SHIFNAL CHIROPRACTIC CLINIC

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Standing desks - Good or Bad?

12/03/2018

In many workplaces, employees are seated at their desks for long periods at a time – sometimes for their entire working day, rarely getting up to move around.  This undoubtedly causes problems, such as neck pain, upper back pain and lower back pain.  The answer, according to some, is clearly to get everyone standing up.  Enter the craze for standing desks.

On a surface level, you can see the logic.  Sitting for the entire day is causing us problems, so make people stand instead.  The problem is there is a flaw in the basic principle behind this logic.  I’ve said it before, I’ll undoubtedly say it again: doing ANYTHING for the whole day is not going to be good for you!  Ask anyone who has worked on a factory production line, where they are stood up for their whole shift.  Standing for long periods causes problems.

Even those who enthuse about standing desks will often admit that their own low back pain is worse when they are stood for a long time in a queue, or when they spent a Saturday afternoon mooching around the local shopping centre.  So why would it be any different when they are at work?  Add into that the other complications of spending long periods of time on your feet, such as poor circulation in your legs and a failure of the valves in your leg-veins leading to swelling in your feet, ankles and legs, and the concept of standing for the whole working day seems to be an extremely bad idea.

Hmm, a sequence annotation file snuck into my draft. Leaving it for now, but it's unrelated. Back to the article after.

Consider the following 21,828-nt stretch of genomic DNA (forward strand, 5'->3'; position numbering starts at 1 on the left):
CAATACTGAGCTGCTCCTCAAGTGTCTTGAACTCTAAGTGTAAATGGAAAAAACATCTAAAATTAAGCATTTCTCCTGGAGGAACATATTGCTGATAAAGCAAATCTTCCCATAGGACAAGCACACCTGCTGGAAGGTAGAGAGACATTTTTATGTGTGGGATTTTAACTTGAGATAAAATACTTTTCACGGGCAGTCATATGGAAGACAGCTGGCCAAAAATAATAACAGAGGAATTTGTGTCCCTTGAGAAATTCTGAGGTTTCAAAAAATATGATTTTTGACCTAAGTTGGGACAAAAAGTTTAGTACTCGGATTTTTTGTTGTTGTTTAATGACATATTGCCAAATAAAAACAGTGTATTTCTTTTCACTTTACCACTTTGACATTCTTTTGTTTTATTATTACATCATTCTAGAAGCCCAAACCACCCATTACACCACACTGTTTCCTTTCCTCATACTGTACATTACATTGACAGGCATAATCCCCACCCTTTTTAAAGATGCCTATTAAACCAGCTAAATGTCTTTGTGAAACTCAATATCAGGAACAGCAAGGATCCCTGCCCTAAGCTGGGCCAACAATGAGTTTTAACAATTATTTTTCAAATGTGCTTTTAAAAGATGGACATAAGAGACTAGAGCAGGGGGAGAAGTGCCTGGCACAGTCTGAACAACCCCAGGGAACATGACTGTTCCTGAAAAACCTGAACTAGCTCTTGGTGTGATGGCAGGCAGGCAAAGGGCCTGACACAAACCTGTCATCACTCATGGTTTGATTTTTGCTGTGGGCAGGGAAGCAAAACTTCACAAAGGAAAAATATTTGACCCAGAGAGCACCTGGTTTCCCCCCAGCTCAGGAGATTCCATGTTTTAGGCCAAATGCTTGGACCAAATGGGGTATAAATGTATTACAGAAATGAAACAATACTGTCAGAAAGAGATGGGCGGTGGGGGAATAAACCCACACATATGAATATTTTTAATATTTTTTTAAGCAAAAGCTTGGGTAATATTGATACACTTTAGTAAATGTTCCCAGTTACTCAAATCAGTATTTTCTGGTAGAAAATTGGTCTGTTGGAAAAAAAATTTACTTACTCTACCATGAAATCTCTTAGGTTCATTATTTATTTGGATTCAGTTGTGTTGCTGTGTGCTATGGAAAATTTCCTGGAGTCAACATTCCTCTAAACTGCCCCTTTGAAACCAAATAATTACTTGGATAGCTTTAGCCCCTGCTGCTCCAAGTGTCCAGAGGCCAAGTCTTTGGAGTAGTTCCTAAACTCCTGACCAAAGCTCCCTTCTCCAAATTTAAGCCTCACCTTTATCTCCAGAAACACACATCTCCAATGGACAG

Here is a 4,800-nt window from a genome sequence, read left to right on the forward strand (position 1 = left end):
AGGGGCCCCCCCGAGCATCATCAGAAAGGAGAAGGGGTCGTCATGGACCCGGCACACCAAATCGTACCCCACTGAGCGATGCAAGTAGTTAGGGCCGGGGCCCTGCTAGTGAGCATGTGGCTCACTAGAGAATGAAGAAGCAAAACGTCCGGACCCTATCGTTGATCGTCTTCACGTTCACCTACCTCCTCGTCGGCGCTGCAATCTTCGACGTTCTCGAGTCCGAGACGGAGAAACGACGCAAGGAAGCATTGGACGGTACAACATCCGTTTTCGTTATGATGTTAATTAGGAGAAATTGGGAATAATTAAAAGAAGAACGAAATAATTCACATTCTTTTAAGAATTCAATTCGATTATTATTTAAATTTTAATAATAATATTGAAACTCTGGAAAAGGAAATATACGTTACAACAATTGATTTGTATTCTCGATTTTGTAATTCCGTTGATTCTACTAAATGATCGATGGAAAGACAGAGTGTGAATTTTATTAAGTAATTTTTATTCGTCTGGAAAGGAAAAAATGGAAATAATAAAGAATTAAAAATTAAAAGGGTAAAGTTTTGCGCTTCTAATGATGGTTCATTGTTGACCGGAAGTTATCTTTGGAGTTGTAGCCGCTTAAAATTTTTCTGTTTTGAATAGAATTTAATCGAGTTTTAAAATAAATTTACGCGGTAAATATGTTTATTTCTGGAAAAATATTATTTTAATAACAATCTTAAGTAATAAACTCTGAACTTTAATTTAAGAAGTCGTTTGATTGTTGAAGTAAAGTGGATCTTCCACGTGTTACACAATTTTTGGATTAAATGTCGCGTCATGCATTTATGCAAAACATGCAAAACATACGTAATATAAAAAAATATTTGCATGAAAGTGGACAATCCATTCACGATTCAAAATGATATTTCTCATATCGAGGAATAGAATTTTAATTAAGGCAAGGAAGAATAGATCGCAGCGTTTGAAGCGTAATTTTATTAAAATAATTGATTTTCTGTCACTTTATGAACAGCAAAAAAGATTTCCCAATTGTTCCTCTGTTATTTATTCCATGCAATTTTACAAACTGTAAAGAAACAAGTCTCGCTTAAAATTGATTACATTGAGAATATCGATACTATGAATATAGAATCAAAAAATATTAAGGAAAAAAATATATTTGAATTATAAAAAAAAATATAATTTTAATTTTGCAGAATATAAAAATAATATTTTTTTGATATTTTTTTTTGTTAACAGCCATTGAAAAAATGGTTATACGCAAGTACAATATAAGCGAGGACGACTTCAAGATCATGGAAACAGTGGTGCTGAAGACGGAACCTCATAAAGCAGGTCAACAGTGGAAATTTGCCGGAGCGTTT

The fact is, adopting any one posture for a long period, whether that’s sitting, standing or doing a handstand, will fatigue the muscles holding you in that posture.  As muscles fatigue they lose the ability to do their job, and you slowly fall out of that posture and into whatever position gravity forces you to.

So no, standing desks really are not a good thing.  Neither are sitting desks.  Height-adjustable desks, on the other hand can be good, as long as they are used properly.  Being able to continue working whether you are standing, leaning on a stool or sitting down in an office chair will help vary the muscles you are using, keep your posture as good as possible and reduce the chances of experiencing position-linked pain, while still enabling you to do the work you are being employed to complete.

Basically, people: MOVE!!!!!  Never spend more than 20-30 mins in any one position or doing any one specific task.  If you’ve been sitting, get up and walk around.  If you’ve been standing, have a rest.  If you been doing the vacuuming, switch to dusting.  If you’ve been weeding, switch to pruning.  If you’ve been watching TV, get up and make a cup of tea.  You’ll be amazed at the difference in yourself.

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